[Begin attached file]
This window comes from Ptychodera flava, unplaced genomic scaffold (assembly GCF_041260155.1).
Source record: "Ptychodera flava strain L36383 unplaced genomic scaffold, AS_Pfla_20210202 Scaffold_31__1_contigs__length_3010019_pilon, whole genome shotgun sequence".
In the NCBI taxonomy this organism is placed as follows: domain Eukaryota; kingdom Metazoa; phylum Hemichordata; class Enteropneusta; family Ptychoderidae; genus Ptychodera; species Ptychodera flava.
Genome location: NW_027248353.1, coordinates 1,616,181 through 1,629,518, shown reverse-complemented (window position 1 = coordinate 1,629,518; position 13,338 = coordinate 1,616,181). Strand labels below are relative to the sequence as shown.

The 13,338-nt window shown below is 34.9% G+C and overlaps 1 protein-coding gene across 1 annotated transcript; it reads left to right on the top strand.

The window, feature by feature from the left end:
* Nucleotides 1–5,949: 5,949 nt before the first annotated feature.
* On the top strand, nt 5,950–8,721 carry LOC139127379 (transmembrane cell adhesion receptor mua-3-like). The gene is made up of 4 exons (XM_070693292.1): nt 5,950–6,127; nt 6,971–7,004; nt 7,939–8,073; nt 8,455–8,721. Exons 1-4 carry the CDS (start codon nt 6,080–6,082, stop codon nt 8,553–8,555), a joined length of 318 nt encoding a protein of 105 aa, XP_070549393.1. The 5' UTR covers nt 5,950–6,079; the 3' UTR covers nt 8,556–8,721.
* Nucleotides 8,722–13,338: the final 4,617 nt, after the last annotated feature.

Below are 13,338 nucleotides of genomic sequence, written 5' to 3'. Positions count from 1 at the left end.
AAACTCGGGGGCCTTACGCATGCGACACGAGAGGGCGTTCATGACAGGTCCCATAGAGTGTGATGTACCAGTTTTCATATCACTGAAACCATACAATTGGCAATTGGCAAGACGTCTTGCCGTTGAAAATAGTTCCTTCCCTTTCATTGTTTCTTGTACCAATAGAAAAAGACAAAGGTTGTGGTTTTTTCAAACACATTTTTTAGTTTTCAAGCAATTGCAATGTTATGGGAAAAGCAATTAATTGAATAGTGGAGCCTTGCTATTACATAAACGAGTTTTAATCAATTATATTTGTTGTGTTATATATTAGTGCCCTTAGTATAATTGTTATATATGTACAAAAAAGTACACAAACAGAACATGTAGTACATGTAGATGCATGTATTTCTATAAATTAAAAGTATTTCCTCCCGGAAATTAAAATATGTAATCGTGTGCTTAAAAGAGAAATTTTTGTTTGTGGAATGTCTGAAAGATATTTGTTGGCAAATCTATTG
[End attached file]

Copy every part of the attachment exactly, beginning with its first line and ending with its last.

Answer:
This window comes from Ptychodera flava, unplaced genomic scaffold (assembly GCF_041260155.1).
Source record: "Ptychodera flava strain L36383 unplaced genomic scaffold, AS_Pfla_20210202 Scaffold_31__1_contigs__length_3010019_pilon, whole genome shotgun sequence".
In the NCBI taxonomy this organism is placed as follows: domain Eukaryota; kingdom Metazoa; phylum Hemichordata; class Enteropneusta; family Ptychoderidae; genus Ptychodera; species Ptychodera flava.
Genome location: NW_027248353.1, coordinates 1,616,181 through 1,629,518, shown reverse-complemented (window position 1 = coordinate 1,629,518; position 13,338 = coordinate 1,616,181). Strand labels below are relative to the sequence as shown.

The 13,338-nt window shown below is 34.9% G+C and overlaps 1 protein-coding gene across 1 annotated transcript; it reads left to right on the top strand.

The window, feature by feature from the left end:
* Nucleotides 1–5,949: 5,949 nt before the first annotated feature.
* On the top strand, nt 5,950–8,721 carry LOC139127379 (transmembrane cell adhesion receptor mua-3-like). The gene is made up of 4 exons (XM_070693292.1): nt 5,950–6,127; nt 6,971–7,004; nt 7,939–8,073; nt 8,455–8,721. Exons 1-4 carry the CDS (start codon nt 6,080–6,082, stop codon nt 8,553–8,555), a joined length of 318 nt encoding a protein of 105 aa, XP_070549393.1. The 5' UTR covers nt 5,950–6,079; the 3' UTR covers nt 8,556–8,721.
* Nucleotides 8,722–13,338: the final 4,617 nt, after the last annotated feature.

Below are 13,338 nucleotides of genomic sequence, written 5' to 3'. Positions count from 1 at the left end.
AAACTCGGGGGCCTTACGCATGCGACACGAGAGGGCGTTCATGACAGGTCCCATAGAGTGTGATGTACCAGTTTTCATATCACTGAAACCATACAATTGGCAATTGGCAAGACGTCTTGCCGTTGAAAATAGTTCCTTCCCTTTCATTGTTTCTTGTACCAATAGAAAAAGACAAAGGTTGTGGTTTTTTCAAACACATTTTTTAGTTTTCAAGCAATTGCAATGTTATGGGAAAAGCAATTAATTGAATAGTGGAGCCTTGCTATTACATAAACGAGTTTTAATCAATTATATTTGTTGTGTTATATATTAGTGCCCTTAGTATAATTGTTATATATGTACAAAAAAGTACACAAACAGAACATGTAGTACATGTAGATGCATGTATTTCTATAAATTAAAAGTATTTCCTCCCGGAAATTAAAATATGTAATCGTGTGCTTAAAAGAGAAATTTTTGTTTGTGGAATGTCTGAAAGATATTTGTTGGCAAATCTATTG